The 4wk average for US oil production ($USO) ($OIL) has now fallen 8 straight weeks (from 9.6M to 9.325M). That matches production cuts in Dec 2011 and we have to go back to the “Great Recession” to see deepers cuts. Given recent even sharper production declines over the last couple weeks (last week was 9.2M), that will easily hit 9 weeks when the EIA reports next week and it would take a significant production increase the following week to avoid 10 straight weeks of declines.
It is interesting that while the production cuts were deeper in the fall of 2008 than current (as the world entered into a true financial crisis), the duration of the cuts was far shorter than what we are seeing now. That says to me that those cuts were in response to temporary extreme factors (think back to the fall of 2008) and today’s are more fundamental in nature. What I mean by fundamental is that as hedges are being run off current production rigs are being shuttered if not economical at $40-$50 oil. Because of that I expect to see production continue to fall until oil prices rise back to $60-$70.
The EIA released the weekly average for US daily oil production with a decline now 467,000 BBL/Day below the July 3 peak of 9,604,000-see chart. The chart below shows the sharpness of the decline. One can estimate a fall in US daily production of ~2mil BBL/Day is possible at the current rate of decline. With declines likely coming elsewhere due to non-economic pricing, we could see market psychology concerning oil reverse before year end. With many using oil pricing as a proxy for the direction of economic trends, we could see a more general shift towards the more optimistic end of the spectrum. Time will tell on this. Market psychology is at all times nearly impossible to predict short-term.
I created a new indicator plotting the percent of Job Openings relative to Household Survey Employment. The reason underlying this is due to the fact that Job Openings tend to lead the trend in Household Survey Employment. At economic peaks Job Openings tend to slow while employment is still rising and at economic lows Job Openings tends to rise even with still falling employment. Creating a ratio, Percentage of Job Openings of Household Survey Employment, enhances the differences in these two very related data series and creates earlier signals when the overall employment situation is changing. Key points are:
The % Job Openings to Household Survey Emp is plotted against SP500 and SP500 Intrinsic Value Index. Intrinsic Value Index is based on Knut Wicksell’s concept of the ‘Natural Rate’.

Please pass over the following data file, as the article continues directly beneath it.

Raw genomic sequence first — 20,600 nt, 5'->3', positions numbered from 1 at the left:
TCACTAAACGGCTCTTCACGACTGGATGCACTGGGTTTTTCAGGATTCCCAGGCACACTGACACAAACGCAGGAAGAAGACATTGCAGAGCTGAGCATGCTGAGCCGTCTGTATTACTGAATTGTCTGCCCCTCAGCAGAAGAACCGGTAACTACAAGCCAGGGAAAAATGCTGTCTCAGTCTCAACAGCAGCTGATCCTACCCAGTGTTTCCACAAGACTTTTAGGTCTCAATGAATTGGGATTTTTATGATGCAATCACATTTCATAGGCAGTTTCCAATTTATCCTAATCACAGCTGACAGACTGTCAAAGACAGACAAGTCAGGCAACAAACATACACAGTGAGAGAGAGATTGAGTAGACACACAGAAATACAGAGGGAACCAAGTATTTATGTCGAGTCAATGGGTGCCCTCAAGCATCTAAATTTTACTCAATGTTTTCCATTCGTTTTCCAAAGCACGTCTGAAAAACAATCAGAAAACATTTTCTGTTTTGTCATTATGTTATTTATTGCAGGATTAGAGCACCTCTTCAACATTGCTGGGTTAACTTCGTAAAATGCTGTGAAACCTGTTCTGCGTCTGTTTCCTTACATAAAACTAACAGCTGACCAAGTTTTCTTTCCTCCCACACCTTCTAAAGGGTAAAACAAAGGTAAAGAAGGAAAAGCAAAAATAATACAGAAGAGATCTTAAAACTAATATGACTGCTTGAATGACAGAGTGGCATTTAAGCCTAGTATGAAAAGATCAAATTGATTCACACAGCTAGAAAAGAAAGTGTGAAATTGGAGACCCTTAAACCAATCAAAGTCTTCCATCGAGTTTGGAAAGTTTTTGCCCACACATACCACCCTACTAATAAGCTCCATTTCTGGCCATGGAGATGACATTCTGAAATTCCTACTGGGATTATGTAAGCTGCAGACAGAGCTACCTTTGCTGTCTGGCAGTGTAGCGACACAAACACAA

1) Data comparison is limited to Dec 2000-Present which is the extent of Job Opening data as a relatively new index
2) Chart shows connection between economic activity and investor psychology-SP500 set by investor valuation psychology
3) Intrinsic Value Index shows the Value Investor buying level, i.e. market finds support at this level as Value Investors ramp up their buying just as today
4) SP500 pricing above Intrinsic Value Index is due to Momentum Investors chasing economic activity and what they perceive as market trends
5) Economic activity drives equity pricing with Value Investors pricing lows and Momentum Investors pricing peaks
6) The SP500 2009 low fell well below Intrinsic Value Index due to FAS157 coupled to elimination of ‘Up Tick Rule’ and Hedge Fund trading.
7) SP500 has risen from 2009 in face of extraordinary pessimism which continues today.
8) Expectations are for a multi-year period of excess optimism and excess pricing before the economy peaks, a reversal of current pessimism.
No single indicator has ever captured major turns in markets with precision. Market psychology which drives prices is never repeated. While we always have knowledge of the past, we never know what future events will cause investors to flinch or run head-long into markets. Markets rhyme, but never, ever are they able to repeat!
I have not named this indicator, but am open to suggestions. Nonetheless, it is highly tuned to employment which appears to be in a serious uptrend.
I remain boringly very positive.